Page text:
School of Life & Health Sciences Aston University Birmingham B4 7ETUK
Fax: +44 (0) 121 359-4498
Basic and Applied Neurosciences
Centre for Vision and Hearing Research (CVHR)
BOptom from The University of New South Wales, School of Optometry (1979)
BSc (1st class Hons) from The University of Western Australia, Department of Psychology (1984)
PhD from The University of Western Australia, Department of Psychology (1988)
MCOptom from The College of Optometrists, London (1992)
2005/10 Head of Neurosciences, School of Life & Health Sciences, Aston University.
2005/10 Associate Director of Research for School of Life & Health Sciences, Aston University.
2003/05 Acting Head of Audiology and Director of the undergraduate programme in Audiology.
2001/05 Director of the Neurosciences Research Institute, Aston University.
2000/01 Head of the Neuroimaging Research Group, Neurosciences Research Institute, Aston.
2/2000+ Professor of Optometry and Visual Neuroscience, Aston University.
1996/00 Reader in Psychology and undergraduate admissions tutor, Department of Psychology, Royal Holloway, University of London, UK.
1991/95 Lecturer and post-graduate admissions tutor, Department of Vision Sciences, Aston University, Birmingham, UK.
1988/91 The William Elgar Buck Memorial Medical Research Scholar, St. John’s College, Cambridge. Attached to The Physiological Laboratory, Cambridge University, UK.
1987/8 Fulbright Post-doctoral Research Fellow, School of Optometry, University of California, Berkeley, USA.
2007 - Co-recipient, as a Professorial member of Aston’s Neuroimaging Research Group, of the Dr Hadwen Trust’s 2007 award for “OutStanding Contribution to Animal Replacement (OSCAR)”, given in recognition of the Neuroimaging Group’s research using fMRI and MEG and the contribution this makes towards the replacement of animal-based research.
2002 - Awarded the Research and Development Prize (General Category) from The Advanced Telecommunications Research Institute (ATR, International), Soraku-Gun, Kyoto, Japan, for work on parallel processing within human vision.
Annie Salmon (Supervisor) Laser eye correction: effect on amblyopic patients. 2009+. Clinical Doctorate in Optometry, Aston University
Sally Blakemore (Supervisor) Optimal typography for reading with peripheral vision. 2009+. Clinical Doctorate in Optometry, Aston University.
Louise James (Supervisor) Effect of low vision rehabilitation on quality of life in macular disease patients. 2009+. Clinical Doctorate in Optometry, Aston University.
Jennifer B. Swettenham (Supervisor) Functional neuroimaging and behavioural studies on global form processing in the human visual system. 2001/05: PhD, Aston.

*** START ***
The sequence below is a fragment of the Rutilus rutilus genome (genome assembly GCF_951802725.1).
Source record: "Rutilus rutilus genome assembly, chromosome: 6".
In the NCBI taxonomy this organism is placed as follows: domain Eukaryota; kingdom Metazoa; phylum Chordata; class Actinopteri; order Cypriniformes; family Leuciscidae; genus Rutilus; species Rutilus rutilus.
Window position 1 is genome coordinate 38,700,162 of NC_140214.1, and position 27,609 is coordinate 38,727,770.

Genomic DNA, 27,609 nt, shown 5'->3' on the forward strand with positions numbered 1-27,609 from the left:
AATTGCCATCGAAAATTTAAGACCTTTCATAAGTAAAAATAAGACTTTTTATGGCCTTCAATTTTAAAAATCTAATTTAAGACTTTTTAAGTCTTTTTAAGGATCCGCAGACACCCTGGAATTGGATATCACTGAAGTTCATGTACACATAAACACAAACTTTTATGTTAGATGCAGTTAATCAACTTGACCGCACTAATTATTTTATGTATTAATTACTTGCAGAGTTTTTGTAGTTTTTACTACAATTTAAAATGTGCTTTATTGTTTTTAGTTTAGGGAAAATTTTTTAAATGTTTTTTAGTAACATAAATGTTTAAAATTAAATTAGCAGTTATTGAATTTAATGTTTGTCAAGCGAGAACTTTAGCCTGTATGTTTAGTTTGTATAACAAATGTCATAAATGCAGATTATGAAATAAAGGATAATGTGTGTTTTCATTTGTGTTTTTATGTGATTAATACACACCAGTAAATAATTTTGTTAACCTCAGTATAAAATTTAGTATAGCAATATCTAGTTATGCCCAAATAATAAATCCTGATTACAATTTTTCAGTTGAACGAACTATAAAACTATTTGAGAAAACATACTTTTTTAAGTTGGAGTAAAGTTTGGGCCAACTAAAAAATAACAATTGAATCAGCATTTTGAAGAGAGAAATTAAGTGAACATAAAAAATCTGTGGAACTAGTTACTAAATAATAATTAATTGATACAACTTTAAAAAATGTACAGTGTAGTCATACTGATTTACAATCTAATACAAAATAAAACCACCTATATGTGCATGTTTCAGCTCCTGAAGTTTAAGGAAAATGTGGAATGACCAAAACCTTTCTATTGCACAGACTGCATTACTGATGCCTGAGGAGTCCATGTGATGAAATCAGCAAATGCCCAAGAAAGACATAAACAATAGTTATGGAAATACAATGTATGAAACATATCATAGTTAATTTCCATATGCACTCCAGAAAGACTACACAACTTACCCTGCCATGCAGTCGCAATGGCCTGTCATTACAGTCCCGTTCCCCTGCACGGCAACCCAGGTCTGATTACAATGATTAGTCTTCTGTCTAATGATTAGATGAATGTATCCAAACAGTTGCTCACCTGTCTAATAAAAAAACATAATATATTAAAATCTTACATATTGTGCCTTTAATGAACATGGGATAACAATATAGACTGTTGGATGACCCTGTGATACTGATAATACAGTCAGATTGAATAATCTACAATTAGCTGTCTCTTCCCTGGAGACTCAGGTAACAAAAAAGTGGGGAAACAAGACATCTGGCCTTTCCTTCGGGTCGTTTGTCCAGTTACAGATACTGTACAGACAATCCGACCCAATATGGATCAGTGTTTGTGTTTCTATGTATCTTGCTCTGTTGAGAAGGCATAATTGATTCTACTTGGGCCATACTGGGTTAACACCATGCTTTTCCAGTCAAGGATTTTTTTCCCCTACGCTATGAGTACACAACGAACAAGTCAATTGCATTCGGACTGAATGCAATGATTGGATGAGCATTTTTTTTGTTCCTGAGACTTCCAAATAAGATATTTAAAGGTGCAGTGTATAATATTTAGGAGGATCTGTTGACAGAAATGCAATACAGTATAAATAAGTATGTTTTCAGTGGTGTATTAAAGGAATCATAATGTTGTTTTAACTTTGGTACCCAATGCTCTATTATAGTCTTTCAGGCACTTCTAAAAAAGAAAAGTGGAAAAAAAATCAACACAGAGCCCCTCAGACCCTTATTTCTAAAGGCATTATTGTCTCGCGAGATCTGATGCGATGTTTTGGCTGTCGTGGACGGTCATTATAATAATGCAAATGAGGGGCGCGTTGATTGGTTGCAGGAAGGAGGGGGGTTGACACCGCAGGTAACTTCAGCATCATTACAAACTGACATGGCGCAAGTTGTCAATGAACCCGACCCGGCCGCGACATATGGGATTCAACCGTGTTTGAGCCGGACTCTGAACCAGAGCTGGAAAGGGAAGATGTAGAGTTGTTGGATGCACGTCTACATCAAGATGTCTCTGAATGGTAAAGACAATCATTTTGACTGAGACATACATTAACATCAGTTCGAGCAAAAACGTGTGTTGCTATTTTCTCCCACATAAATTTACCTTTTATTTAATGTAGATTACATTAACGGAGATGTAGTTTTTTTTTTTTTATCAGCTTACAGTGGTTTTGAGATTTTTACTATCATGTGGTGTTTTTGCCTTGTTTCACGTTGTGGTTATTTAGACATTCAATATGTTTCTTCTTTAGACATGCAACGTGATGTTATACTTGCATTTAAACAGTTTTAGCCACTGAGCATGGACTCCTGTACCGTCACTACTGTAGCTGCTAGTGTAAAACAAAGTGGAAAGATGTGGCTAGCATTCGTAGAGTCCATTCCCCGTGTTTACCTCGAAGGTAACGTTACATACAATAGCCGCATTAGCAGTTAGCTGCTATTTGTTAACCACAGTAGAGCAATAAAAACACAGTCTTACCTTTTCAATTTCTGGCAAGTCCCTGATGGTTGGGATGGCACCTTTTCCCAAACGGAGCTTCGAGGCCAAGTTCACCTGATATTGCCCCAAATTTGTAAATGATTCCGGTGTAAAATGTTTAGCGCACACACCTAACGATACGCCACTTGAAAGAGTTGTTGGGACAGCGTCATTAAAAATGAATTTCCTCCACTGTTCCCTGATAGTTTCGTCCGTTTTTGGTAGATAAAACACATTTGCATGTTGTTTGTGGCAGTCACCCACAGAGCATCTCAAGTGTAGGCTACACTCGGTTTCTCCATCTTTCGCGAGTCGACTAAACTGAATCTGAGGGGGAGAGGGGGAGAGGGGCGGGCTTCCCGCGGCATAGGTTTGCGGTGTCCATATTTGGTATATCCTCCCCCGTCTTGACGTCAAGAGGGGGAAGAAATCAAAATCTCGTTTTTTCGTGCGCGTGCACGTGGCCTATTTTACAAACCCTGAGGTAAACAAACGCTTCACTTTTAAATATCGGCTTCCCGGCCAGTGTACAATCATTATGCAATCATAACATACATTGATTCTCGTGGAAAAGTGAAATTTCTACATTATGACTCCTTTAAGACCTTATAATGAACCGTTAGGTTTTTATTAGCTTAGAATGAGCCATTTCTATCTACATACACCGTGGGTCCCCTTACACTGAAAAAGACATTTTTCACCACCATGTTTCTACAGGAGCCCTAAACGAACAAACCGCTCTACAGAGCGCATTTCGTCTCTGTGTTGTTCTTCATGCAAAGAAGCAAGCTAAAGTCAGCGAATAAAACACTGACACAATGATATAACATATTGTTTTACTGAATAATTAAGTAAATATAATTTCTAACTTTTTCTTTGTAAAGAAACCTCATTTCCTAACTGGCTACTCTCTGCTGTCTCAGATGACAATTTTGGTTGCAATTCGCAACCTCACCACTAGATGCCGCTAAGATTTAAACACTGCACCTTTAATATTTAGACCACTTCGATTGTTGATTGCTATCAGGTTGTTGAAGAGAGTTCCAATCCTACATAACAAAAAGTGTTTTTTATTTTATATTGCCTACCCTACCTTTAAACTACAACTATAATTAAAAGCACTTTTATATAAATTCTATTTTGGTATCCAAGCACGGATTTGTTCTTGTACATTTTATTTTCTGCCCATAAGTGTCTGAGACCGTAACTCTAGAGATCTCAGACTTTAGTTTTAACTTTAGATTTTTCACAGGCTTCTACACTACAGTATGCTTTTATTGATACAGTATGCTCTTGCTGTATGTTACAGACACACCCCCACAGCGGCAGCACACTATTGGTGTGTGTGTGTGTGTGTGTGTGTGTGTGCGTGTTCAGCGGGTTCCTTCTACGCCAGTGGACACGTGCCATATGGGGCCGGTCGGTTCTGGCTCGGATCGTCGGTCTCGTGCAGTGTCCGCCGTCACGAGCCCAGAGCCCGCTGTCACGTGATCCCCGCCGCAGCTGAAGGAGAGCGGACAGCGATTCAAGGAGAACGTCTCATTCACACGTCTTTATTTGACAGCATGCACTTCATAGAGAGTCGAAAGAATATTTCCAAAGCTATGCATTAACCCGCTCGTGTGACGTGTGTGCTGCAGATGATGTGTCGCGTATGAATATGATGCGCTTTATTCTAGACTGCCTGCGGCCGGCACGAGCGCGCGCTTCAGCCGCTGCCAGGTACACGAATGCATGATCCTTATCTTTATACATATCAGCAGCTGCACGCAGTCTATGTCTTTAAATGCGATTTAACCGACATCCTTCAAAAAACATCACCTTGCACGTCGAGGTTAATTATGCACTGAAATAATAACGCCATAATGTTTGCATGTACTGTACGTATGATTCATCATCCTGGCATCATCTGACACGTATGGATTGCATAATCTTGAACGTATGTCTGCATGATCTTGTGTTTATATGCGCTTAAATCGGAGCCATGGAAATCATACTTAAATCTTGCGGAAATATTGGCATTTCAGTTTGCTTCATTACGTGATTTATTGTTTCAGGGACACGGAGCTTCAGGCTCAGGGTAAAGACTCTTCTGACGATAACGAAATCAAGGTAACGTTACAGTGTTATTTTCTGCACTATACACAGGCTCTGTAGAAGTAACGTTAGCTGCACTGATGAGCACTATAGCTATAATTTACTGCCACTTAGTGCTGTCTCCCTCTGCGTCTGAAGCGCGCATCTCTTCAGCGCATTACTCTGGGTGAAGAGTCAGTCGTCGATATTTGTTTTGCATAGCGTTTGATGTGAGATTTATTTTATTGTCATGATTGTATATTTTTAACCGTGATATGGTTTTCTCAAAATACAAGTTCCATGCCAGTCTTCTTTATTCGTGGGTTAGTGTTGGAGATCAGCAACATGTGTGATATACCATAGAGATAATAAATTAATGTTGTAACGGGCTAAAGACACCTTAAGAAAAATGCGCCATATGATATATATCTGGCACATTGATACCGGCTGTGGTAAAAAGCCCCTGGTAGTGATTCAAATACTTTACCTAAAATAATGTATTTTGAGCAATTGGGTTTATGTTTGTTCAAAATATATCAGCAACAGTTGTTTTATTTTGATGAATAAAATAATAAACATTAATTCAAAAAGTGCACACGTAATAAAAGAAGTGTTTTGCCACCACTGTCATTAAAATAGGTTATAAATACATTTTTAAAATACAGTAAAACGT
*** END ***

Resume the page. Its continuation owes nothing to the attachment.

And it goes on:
Frances A. Maratos (Supervisor) Behavioural and neuroimaging investigations of the relationship between visual attention, affordance and action. 2001/05: PhD, Aston.
Jan Mitchell (Co-supervisor with C. Bradley, Royal Holloway) Survey of people’s experiences of macular disease and impact on quality of life. 1998/02: PhD, London.
Inka Steffens (Co-supervisor with A. Smith, Royal Holloway) The integration of local motion signals in the human brain. 1997/2000: MSc, London.
Alexandra Willis (Supervisor) Parvocellular contribution to human motion perception inferred from psychophysical adaptation studies: Implications for glaucoma research. 1993/97: PhD, London.
Catherine Suttle (Co-supervisor with G. Harding, Aston) Development of visual evoked responses to tritan, red-green and luminance stimuli in human infants. 1994/97: PhD, Aston.
2004/10 £124,482 Research grant from the Engineering and Physical Sciences Research Council (EPSRC) Academic Fellowship Scheme in Neurosciences.
2004/09 £789,096 Research grant from the Biotechnology and Biological Sciences Research Council (BBSRC) (Integrative Analysis of Brain & Behaviour Initiative, Animal Sciences Committee). Title: Dynamics of integrative neural processes within the human visual cortex. (as principal co-investigator with I.E. Holliday at Aston and G. Green at York).
2001 £38,125 project grant from The Macular Disease Society. Project: Development of visual display strategies to enable patients with macular disease to use peripheral viewing for reading.
1999 £33,400 project grant from Alcon Laboratories, Inc. (as co-investigator with C. Bradley). Project: Health psychology research into macular disease - Survey of people’s experiences of macular disease and impact on quality of life.
1998 £6,000 pilot study grant from The Macular Disease Society, UK (as co-investigator with C. Bradley & P. Bradley). Study: Survey of people’s experiences of macular disease with a view to improving their quality of life.
1998 £37,600 competitive internal equipment grant from The University of London. Equipment: 32-channel electro-encephalographic (EEG) NeuroScan signal imaging system.
1997 £570 conference grant from The Royal Society, London, to attend the Annual meeting for Research in Vision & Ophthalmology.
1996 £2,500 travel awards from The Geoffrey J. Burton Memorial Fund, Fight For Sight and The Wellcome Trust.
1995 £65,000 project grant from the Japanese Epilepsy Association (as co-investigator with G.F.A. Harding). Project: Epilepsy and computer-generated video display games.
1994 £80,000 project grant from Fight For Sight, Institute of Ophthalmology, London. Project: Magneto-encephalographic study of human amblyopia.
1993 3,300 ECU project grant from The Commission of the European Communities, Human Capital and Mobility Programme (as co-investigator with M.A. Georgeson). Project: Human motion perception.
1992/95 £30,000 project grant from Fight For Sight, Institute of Ophthalmology, London. Project: Motion sensitivity and human glaucoma.
1988/90 £35,500 medical research scholarship from St. John’s College, Cambridge, England.
1987 $9,500 (US) Fulbright fellowship from the Australian-American Fulbright Association.